Twenty-two Republican governors have signed a letter sent to President Joe Biden calling on him to withdraw his student loan forgiveness plan.

In the letter, dated Monday, the governors wrote that they "fundamentally oppose (Biden's) plan to force American taxpayers to pay off the student loan debt of an elite few."

The Republicans, including Texas Gov. Greg Abbott and Florida Gov. Ron DeSantis, also claimed that Biden's plan would harm low-income families – writing, "hourly workers will pay off the master’s and doctorate degrees of high salaried lawyers, doctors, and professors. … Simply put, your plan rewards the rich and punishes the poor."

In response, the White House pointed to Republican support of significant tax cuts for the wealthy under President Donald Trump, as well the GOP politicians who benefitted from having their federal Paycheck Protection Program loans forgiven during the COVID-19 health crisis.

"These same Republican governors didn’t seem to object when their Republican colleagues in Congress passed a $2 trillion tax giveaway for the rich or had hundreds of thousands of dollars of their own small business loans forgiven," White House spokesperson Abdullah Hasan wrote in an email sent to USA TODAY Wednesday afternoon.

"While Republican elected officials try to keep working middle-class Americans in mountains of debt, President Biden is committed to delivering relief to the borrowers who need it most," Hasan added.

Voices: Is Biden student loan forgiveness unfair? No, it's a vital first step.

Late last month, Biden fulfilled a key campaign promise by announcing that he would cancel at least $10,000 in student loan debt for millions of federal borrowers, as well as $20,000 to Pell Grant recipients.

While the Monday letter argues that the president's move will reward rich Americans, Biden has stressed that the income-based eligibility of his plan is aimed to help those who need it most, notably middle-class and lower-income families. Borrowers with incomes less than $125,000, or households earning $250,000 or less, are eligible for the $10,000 in forgiveness – and the up to $20,000 in debt relief is for people who have been low-income Pell Grant recipients.

"An education is a ticket to a better life. … But over time, that ticket has become too expensive for too many Americans," Biden said Aug. 25. "The burden is so heavy that even if you graduate, you may not have access to the middle-class life that the college degree once provided."

'Debt and no degree': Biden cancels as much as $20K in student loan debt: Recap

How do I get my student loans forgiven? Qualifying for Biden's debt relief, explained.

Many applauded the president's historic move, expected to aid up to 43 million borrowers. Other activists stressed that more relief is needed. Progressive Democrats, unions and liberal groups have urged Biden to cancel at least $50,000 in student loans.

Biden's announcement also prompted GOP attacks, with many Republicans slamming the president for the potential impact on the economy and pointing to those who paid off their student loans in the past.

Need for more relief: Debt relief will change the lives of some with student loans, but fall short for others.

Gov. DeSantis: Student loan forgiveness alienates 'people who went and did the right thing'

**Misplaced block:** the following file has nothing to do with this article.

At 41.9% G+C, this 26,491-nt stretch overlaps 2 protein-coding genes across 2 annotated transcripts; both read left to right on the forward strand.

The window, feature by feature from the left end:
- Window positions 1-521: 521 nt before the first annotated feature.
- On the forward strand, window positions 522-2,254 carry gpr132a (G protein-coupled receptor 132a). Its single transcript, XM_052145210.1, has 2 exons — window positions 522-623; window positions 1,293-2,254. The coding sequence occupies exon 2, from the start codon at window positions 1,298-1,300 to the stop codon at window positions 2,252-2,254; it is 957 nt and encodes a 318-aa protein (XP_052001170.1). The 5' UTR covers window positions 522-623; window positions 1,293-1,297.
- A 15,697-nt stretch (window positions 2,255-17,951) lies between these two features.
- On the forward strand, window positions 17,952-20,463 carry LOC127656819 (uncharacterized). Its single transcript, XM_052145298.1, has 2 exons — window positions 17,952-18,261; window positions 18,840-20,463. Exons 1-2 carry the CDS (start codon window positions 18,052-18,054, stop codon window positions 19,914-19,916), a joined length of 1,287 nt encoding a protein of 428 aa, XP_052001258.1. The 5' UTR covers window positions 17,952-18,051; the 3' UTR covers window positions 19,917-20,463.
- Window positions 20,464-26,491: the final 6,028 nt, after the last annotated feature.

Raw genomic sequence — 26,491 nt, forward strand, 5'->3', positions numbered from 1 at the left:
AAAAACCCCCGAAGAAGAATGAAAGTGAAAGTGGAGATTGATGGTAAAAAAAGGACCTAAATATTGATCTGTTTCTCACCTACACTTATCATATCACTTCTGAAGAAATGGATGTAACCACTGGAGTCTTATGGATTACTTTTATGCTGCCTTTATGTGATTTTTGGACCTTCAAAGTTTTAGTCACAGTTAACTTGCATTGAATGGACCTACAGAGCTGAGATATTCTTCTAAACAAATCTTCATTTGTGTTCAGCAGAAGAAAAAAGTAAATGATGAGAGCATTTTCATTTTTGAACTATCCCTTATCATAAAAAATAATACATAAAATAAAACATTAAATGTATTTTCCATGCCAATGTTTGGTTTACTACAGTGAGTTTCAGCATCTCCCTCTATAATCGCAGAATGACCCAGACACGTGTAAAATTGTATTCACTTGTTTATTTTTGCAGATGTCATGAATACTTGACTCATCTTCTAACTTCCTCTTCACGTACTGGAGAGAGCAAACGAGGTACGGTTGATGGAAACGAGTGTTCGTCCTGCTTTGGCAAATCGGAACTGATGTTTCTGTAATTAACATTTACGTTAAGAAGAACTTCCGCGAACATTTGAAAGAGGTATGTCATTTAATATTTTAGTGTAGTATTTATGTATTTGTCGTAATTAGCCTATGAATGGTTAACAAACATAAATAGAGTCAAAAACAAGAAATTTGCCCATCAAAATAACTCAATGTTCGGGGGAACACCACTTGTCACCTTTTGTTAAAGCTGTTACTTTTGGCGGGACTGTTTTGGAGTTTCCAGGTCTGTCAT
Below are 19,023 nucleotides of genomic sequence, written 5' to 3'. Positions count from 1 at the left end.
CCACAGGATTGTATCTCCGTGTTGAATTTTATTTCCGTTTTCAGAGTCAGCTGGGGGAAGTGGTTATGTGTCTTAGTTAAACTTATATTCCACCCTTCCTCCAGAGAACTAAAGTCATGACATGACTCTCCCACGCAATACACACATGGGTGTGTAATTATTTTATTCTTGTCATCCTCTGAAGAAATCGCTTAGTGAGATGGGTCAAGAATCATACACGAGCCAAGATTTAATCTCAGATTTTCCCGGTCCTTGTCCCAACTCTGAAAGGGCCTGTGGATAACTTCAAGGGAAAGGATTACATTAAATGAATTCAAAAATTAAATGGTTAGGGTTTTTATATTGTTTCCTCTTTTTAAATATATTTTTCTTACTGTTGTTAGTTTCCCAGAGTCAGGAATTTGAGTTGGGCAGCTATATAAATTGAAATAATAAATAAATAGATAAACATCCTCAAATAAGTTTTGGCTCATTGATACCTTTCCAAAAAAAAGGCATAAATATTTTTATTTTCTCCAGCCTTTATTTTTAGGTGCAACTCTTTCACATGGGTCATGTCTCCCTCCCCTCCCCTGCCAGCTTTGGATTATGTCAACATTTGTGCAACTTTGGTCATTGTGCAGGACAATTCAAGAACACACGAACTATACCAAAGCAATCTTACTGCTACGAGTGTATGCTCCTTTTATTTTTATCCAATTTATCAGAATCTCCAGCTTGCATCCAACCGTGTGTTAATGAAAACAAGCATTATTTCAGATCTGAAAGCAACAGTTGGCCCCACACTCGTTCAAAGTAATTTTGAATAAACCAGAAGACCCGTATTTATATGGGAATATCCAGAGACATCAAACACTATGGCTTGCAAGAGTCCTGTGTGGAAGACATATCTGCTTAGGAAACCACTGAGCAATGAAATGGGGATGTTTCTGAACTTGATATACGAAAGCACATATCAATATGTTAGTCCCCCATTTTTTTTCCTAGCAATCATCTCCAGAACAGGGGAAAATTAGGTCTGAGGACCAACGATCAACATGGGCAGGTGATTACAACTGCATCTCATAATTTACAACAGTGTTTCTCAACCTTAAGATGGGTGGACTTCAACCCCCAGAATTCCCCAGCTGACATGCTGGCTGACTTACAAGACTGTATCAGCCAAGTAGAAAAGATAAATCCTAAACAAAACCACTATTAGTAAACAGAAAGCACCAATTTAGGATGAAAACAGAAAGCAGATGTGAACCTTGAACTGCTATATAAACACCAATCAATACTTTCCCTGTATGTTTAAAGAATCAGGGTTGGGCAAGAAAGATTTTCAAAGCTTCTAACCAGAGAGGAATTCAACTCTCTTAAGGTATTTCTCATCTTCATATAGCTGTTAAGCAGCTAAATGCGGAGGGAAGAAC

"At a time when inflation is sky high due to your unprecedented tax-and-spend agenda, your plan will encourage more student borrowing, incentivize higher tuition rates, and drive-up inflation even further, negatively impacting every American," the 22 Republican governors said in their Monday letter.

Biden argued in August that the plan was "economically responsible," pointing to "real benefits for families without meaningful effect on inflation."

Goldman Sachs issued an analysis in August with similar findings, noting there wouldn't be much of an impact on inflation in the long run.

"Debt forgiveness that lowers monthly payments is slightly inflationary in isolation, but the resumption of payments is likely to more than offset this," Goldman Sachs analysts said.

In their letter, the Republican governors also said that Biden's loan forgiveness plan is estimated to cost a total of $600 billion and an average of $2,000 per taxpayer.

But these estimates have fluctuated among different experts. After Biden's August announcement, the White House said the plan would cost roughly $240 billion. The Wharton School of the University of Pennsylvania estimates it will cost between $469 billion and $519 billion.

In a handful of states, borrowers getting relief may also face higher taxes.

More: White House pegs student loan plan's cost at $240 billion. Experts say it will be twice that.

Taxing loan forgiveness? Federal student loan forgiveness could be taxed as income in some states

Here's a list of the 22 Republican governors who signed the letter calling on Biden to withdraw his student loan forgiveness plan:

  • Alabama Gov. Kay Ivey.

  • Alaska Gov. Mike Dunleavy.

  • Arizona Gov. Doug Ducey.

  • Arkansas Gov. Asa Hutchinson.

  • Florida Gov. Ron DeSantis.

  • Georgia Gov. Brian Kemp.

  • Idaho Gov. Brad Little.

  • Iowa Gov. Kim Reynolds.

  • Maryland Gov. Larry Hogan.

  • Missouri Gov. Mike Parson.

  • Montana Gov. Greg Gianforte.

  • Nebraska Gov. Pete Ricketts.

  • New Hampshire Gov. Chris Sununu.

  • North Dakota Gov. Doug Burgum.

  • Ohio Gov. Mike DeWine.

  • Oklahoma Gov. Kevin Stitt.

  • South Carolina Gov. Henry McMaster.

  • South Dakota Gov. Kristi Noem.

  • Tennessee Gov. Bill Lee.

  • Texas Gov. Greg Abbott.

  • Utah Gov. Spencer Cox.

  • Wyoming Gov. Mark Gordon.

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Contributing: Chris Quintana, Maureen Groppe, Ella Lee, USA TODAY.

This article originally appeared on USA TODAY: 22 Republican governors demand Biden withdraw student loan forgiveness

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